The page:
What’s the price of poor customer service? Most companies may not wish to examine the issue, since few are willing to admit they provide less-than-stellar customer service. While providing poor customer service was once simply a business misstep, today, it’s something of a disaster: customer expectations are higher than ever , the economy is leaner (which means customers are choosier about where they spend their money), and the plethora of contact channels means that there are far more opportunities for a company to make mistakes (think social media and mobile apps).
According to new research from Oracle conducted in conjunction with research company O’Keeffe & Company, brands today may be losing up to 20 percent of revenue due to poor customer experiences. The study, "Global Insights on Succeeding in the Customer Experience Era,” interviewed 1,342 senior-level executives from 18 countries in North America, Europe, Asia Pacific and Latin America. The results, says Oracle, yield new insights on the challenges, strategies and lessons learned for succeeding in the customer experience era.
Most companies are at least aware of the stakes. Ninety-seven percent of executives agreed that delivering a great customer experience is critical to business advantage and results (though one can’t help wondering what the other three percent were thinking), and respondents estimated that the average potential revenue loss was for not offering a positive, consistent and brand-relevant customer experience, which is 20 percent of annual revenue.
While there may be awareness, it’s obvious that many executives are still vastly underrating the effects of poor customer service. The study revealed that business executives underestimated the impact of customer experience on behavior. Only forty-nine percent of executives surveyed said they believed customers would switch brands due to a poor customer experience, but a full 89 percent of customers say that they actually have switched brands due to a bad customer experience.
So where are companies going wrong? For starters, it may be due to a lack of awareness of the importance in providing an excellent customer experience. Beyond that, the respondents cited limitations from inflexible technology, siloed organizations, and insufficient investments as the biggest obstacles to delivering the best possible customer experience. Companies simply don’t have enough high quality data accessible for their customer service operations to provide a high quality customer experience. If companies are measuring key metric to track the quality of the customer experience, they may be measuring metrics that are company-facing, rather than customer-facing.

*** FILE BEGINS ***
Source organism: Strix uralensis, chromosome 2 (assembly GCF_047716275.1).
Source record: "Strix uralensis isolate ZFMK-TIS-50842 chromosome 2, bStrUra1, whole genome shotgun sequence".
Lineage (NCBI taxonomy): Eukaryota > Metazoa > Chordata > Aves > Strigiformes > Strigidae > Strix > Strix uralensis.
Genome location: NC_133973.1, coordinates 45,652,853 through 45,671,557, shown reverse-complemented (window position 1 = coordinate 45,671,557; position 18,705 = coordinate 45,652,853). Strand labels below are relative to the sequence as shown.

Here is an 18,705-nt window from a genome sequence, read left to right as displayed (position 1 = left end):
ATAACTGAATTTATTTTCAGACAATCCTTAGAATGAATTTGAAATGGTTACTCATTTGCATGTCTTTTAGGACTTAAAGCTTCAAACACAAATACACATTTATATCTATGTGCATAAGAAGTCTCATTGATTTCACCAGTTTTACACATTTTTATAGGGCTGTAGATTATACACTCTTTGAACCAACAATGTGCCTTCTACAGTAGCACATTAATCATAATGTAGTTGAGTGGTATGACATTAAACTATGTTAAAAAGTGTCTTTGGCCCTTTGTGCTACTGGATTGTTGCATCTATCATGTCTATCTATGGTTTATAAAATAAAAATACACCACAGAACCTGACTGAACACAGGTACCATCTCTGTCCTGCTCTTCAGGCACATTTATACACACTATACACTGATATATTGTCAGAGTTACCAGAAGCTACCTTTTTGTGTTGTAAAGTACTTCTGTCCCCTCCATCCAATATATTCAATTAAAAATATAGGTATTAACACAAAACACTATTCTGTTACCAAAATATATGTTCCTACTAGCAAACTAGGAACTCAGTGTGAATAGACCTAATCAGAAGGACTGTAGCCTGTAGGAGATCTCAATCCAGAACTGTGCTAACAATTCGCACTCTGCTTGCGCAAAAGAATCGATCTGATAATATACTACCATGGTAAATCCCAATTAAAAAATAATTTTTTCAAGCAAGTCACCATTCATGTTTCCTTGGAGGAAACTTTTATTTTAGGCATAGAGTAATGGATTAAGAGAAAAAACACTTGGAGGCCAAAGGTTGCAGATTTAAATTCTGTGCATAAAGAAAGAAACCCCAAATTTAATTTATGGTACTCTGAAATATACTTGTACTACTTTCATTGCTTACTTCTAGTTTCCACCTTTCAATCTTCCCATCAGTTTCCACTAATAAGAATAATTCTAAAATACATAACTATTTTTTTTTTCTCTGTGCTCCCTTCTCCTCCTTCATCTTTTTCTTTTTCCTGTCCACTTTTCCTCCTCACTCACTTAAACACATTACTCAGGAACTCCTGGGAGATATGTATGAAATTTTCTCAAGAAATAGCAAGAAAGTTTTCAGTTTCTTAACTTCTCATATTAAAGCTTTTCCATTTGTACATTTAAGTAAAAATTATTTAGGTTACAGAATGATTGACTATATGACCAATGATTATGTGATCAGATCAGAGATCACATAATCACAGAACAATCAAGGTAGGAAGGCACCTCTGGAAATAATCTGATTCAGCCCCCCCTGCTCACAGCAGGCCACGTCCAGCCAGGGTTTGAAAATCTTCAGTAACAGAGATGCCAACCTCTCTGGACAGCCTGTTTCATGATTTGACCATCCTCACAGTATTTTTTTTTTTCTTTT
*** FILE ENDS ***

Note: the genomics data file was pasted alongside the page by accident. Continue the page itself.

“Organizations must accelerate their planning and focus on executing customer experience programs – or risk falling behind,” said Oracle.
The report recommends a multi-pronged strategy to improve customer service: mapping the customer journey and setting priorities to follow; offering multi-channel choices that are integrated into a single customer record; conducting timely, targeted customer surveys to gauge feedback; using personalized proactive outbound communication to deepen engagement; and fostering a customer-centric culture that transcends internal silos.
“This report demonstrates that organizations around the globe and across many industries are beginning to understand the real business impact of not offering great customer experiences, but are facing execution challenges,” said David Vap, group VP of Oracle, in a statement. “We recommend that organizations map their customers' journeys to identify specific improvement areas that will help them cross the execution chasm. By empowering customers and employees, breaking down organizational silos, and implementing flexible processes and technology tools, organizations can deliver personalized, seamless customer service through the entire experience lifecycle,” he added.
Find the full report here.
In other Oracle news this week, the company has announced it will buy network equipment maker Acme Packet Inc. for $2.1 billion. The acquisition, said Oracle, will put it in a position to compete with Cisco Systems Inc. in moving data securely over internet networks. The deal is Oracle's biggest since it bought Sun Microsystems in 2010 for about $7 billion. The company bought nearly a dozen companies in 2012, including Eloqua Inc. for $810 million in December.